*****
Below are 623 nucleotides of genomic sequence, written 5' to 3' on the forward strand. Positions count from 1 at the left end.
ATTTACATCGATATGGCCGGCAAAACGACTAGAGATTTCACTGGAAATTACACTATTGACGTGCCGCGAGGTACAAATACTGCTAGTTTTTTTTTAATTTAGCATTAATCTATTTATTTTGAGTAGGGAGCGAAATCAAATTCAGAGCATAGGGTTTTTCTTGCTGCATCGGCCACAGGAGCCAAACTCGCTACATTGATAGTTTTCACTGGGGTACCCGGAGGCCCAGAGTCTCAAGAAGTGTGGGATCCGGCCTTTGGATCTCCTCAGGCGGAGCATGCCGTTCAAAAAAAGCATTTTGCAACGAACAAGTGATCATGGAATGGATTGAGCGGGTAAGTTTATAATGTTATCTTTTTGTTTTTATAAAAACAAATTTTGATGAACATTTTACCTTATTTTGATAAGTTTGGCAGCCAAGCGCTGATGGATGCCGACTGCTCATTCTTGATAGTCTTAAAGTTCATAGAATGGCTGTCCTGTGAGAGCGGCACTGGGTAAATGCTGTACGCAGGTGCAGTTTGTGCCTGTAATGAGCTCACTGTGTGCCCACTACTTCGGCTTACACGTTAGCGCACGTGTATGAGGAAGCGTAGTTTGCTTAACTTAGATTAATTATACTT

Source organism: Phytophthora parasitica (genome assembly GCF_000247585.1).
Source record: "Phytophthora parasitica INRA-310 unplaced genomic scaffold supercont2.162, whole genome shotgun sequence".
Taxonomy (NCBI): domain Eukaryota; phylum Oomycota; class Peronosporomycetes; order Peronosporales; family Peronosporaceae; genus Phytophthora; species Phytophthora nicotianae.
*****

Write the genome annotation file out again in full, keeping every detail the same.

Below are 623 nucleotides of genomic sequence, written 5' to 3' on the forward strand. Positions count from 1 at the left end.
ATTTACATCGATATGGCCGGCAAAACGACTAGAGATTTCACTGGAAATTACACTATTGACGTGCCGCGAGGTACAAATACTGCTAGTTTTTTTTTAATTTAGCATTAATCTATTTATTTTGAGTAGGGAGCGAAATCAAATTCAGAGCATAGGGTTTTTCTTGCTGCATCGGCCACAGGAGCCAAACTCGCTACATTGATAGTTTTCACTGGGGTACCCGGAGGCCCAGAGTCTCAAGAAGTGTGGGATCCGGCCTTTGGATCTCCTCAGGCGGAGCATGCCGTTCAAAAAAAGCATTTTGCAACGAACAAGTGATCATGGAATGGATTGAGCGGGTAAGTTTATAATGTTATCTTTTTGTTTTTATAAAAACAAATTTTGATGAACATTTTACCTTATTTTGATAAGTTTGGCAGCCAAGCGCTGATGGATGCCGACTGCTCATTCTTGATAGTCTTAAAGTTCATAGAATGGCTGTCCTGTGAGAGCGGCACTGGGTAAATGCTGTACGCAGGTGCAGTTTGTGCCTGTAATGAGCTCACTGTGTGCCCACTACTTCGGCTTACACGTTAGCGCACGTGTATGAGGAAGCGTAGTTTGCTTAACTTAGATTAATTATACTT

Source organism: Phytophthora parasitica (genome assembly GCF_000247585.1).
Source record: "Phytophthora parasitica INRA-310 unplaced genomic scaffold supercont2.162, whole genome shotgun sequence".
Taxonomy (NCBI): domain Eukaryota; phylum Oomycota; class Peronosporomycetes; order Peronosporales; family Peronosporaceae; genus Phytophthora; species Phytophthora nicotianae.